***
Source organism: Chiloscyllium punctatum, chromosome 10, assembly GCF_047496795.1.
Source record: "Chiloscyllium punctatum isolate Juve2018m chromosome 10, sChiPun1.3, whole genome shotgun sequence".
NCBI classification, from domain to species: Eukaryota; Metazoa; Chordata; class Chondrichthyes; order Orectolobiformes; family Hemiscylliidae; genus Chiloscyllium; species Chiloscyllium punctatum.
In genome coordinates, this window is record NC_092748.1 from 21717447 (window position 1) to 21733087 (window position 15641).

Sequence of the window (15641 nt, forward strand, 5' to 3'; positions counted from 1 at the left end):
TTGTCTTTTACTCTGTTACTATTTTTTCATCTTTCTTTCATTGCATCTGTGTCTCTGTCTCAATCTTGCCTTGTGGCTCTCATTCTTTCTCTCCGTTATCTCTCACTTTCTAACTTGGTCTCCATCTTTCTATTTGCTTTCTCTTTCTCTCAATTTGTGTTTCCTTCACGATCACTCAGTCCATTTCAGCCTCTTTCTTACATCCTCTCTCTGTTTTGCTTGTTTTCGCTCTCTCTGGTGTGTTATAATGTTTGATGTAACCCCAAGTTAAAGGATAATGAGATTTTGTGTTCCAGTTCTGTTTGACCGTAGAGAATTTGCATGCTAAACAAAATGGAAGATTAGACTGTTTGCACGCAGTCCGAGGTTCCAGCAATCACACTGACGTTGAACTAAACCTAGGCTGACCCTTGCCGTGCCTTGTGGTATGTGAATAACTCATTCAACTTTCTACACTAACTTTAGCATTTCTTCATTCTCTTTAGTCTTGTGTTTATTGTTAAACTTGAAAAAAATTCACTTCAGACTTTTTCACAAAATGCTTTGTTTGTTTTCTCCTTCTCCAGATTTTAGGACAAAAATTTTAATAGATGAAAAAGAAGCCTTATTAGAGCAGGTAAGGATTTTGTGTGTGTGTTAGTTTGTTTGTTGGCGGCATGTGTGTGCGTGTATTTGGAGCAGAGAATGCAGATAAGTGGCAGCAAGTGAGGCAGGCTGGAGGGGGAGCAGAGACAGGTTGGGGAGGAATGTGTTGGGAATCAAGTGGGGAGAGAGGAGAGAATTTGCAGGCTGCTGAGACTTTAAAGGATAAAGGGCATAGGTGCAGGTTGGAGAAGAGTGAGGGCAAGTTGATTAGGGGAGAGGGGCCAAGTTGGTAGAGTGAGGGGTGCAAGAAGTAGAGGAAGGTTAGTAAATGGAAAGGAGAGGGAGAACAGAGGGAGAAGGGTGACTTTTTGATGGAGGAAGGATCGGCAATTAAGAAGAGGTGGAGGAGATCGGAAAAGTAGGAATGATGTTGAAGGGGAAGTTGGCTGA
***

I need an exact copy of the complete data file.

Source organism: Chiloscyllium punctatum, chromosome 10, assembly GCF_047496795.1.
Source record: "Chiloscyllium punctatum isolate Juve2018m chromosome 10, sChiPun1.3, whole genome shotgun sequence".
NCBI classification, from domain to species: Eukaryota; Metazoa; Chordata; class Chondrichthyes; order Orectolobiformes; family Hemiscylliidae; genus Chiloscyllium; species Chiloscyllium punctatum.
In genome coordinates, this window is record NC_092748.1 from 21717447 (window position 1) to 21733087 (window position 15641).

Sequence of the window (15641 nt, forward strand, 5' to 3'; positions counted from 1 at the left end):
TTGTCTTTTACTCTGTTACTATTTTTTCATCTTTCTTTCATTGCATCTGTGTCTCTGTCTCAATCTTGCCTTGTGGCTCTCATTCTTTCTCTCCGTTATCTCTCACTTTCTAACTTGGTCTCCATCTTTCTATTTGCTTTCTCTTTCTCTCAATTTGTGTTTCCTTCACGATCACTCAGTCCATTTCAGCCTCTTTCTTACATCCTCTCTCTGTTTTGCTTGTTTTCGCTCTCTCTGGTGTGTTATAATGTTTGATGTAACCCCAAGTTAAAGGATAATGAGATTTTGTGTTCCAGTTCTGTTTGACCGTAGAGAATTTGCATGCTAAACAAAATGGAAGATTAGACTGTTTGCACGCAGTCCGAGGTTCCAGCAATCACACTGACGTTGAACTAAACCTAGGCTGACCCTTGCCGTGCCTTGTGGTATGTGAATAACTCATTCAACTTTCTACACTAACTTTAGCATTTCTTCATTCTCTTTAGTCTTGTGTTTATTGTTAAACTTGAAAAAAATTCACTTCAGACTTTTTCACAAAATGCTTTGTTTGTTTTCTCCTTCTCCAGATTTTAGGACAAAAATTTTAATAGATGAAAAAGAAGCCTTATTAGAGCAGGTAAGGATTTTGTGTGTGTGTTAGTTTGTTTGTTGGCGGCATGTGTGTGCGTGTATTTGGAGCAGAGAATGCAGATAAGTGGCAGCAAGTGAGGCAGGCTGGAGGGGGAGCAGAGACAGGTTGGGGAGGAATGTGTTGGGAATCAAGTGGGGAGAGAGGAGAGAATTTGCAGGCTGCTGAGACTTTAAAGGATAAAGGGCATAGGTGCAGGTTGGAGAAGAGTGAGGGCAAGTTGATTAGGGGAGAGGGGCCAAGTTGGTAGAGTGAGGGGTGCAAGAAGTAGAGGAAGGTTAGTAAATGGAAAGGAGAGGGAGAACAGAGGGAGAAGGGTGACTTTTTGATGGAGGAAGGATCGGCAATTAAGAAGAGGTGGAGGAGATCGGAAAAGTAGGAATGATGTTGAAGGGGAAGTTGGCTGA